How I discovered a method to change a portrait into something gorgeous.
Pubilshed on 2018/06/02
This post is assigned to the categories: People and creative portraits
All right, buckle up, there’s something to see again! You and me, we’ll discover it together this time. But sadly I have to disappoint you right at the beginning …
There will be no normal picture to see.
So let me tell you what we need: We’re gonna go get our painting stuff out together. Yes, our painting stuff is required … Just like we used to know it from school.
We need a brush, a paint box, sponge, water, maybe a little piece of cloth and a tube of opaque white. What is definitely not to be missed: A beautiful, large canvas and an extra portion of creativity. That or something like that is our approach this time.
Instead of real, physical materials, we need Photoshop and its tools:
Special brush tips provide an unique look, colors that have been thought of beforehand ensure an extra portion of liveliness to our plan.
We want to create a portrait that you don’t get to see all the time. There are several reasons for this: On the one hand, a person is quite manipulated. This process also involves a certain amount of time. On the other hand, the picture can no longer be compared with the original in the end. Some people say that this is no photography anymore.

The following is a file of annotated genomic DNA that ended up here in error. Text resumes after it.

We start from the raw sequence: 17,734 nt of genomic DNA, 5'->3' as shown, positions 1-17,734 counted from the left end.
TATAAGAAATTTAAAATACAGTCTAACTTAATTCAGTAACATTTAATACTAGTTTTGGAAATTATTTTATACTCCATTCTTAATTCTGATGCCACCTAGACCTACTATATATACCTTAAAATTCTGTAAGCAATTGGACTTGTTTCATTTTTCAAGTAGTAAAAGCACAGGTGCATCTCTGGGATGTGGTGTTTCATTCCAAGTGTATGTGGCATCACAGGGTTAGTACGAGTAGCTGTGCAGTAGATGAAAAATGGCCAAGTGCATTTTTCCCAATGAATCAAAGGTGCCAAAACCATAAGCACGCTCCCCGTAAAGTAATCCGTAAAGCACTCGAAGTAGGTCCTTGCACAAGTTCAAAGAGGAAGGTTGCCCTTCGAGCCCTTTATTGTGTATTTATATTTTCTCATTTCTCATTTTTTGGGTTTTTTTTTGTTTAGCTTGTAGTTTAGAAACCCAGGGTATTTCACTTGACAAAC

That’s enough reasons to start right away.
Of course, all of it begins with a portrait of a person. When taking the picture it should be ensured that the person can later be well cut out in Photoshop: A long focal length is appropriate.
And then the creative transformation begins: Open the picture in Photoshop and cut out the person. Don’t worry, you do not need to be too accurate. Now comes the exciting part: The next step involves some magic and our creative splash-effect portrait is done!
Nice tutorial, what do you think? Haha. The required steps are described much better by the folks of Blue Lightning TV than I ever could. Follow this link to get to their video.
If you turn left instead of right in some places or use one tool instead of the other, you can create your own individual results. This just requires time and some willingness to experiment with Photoshop. The rest will come on its own. Pweh!
After I had finished my first picture, I made some copies in Lightroom and then split toned them.
I couldn’t believe what beautiful versions I could create with just one additional click.
I wanna give you two thoughts here:
First of all, imitation and cloning is something good. The recooking of recipes with your own ingredients also brings out your own dishes. New ingredients also bring new dishes. Furthermore, you should do things differently than the mainstream.
When I uploaded the pictures to 500px.com, it was ofttimes commented that this would no longer be photography. I won’t deny that, but it was still fun and a creative alternative.
And believe me, it doesn’t hurt to change perspectives once in a while.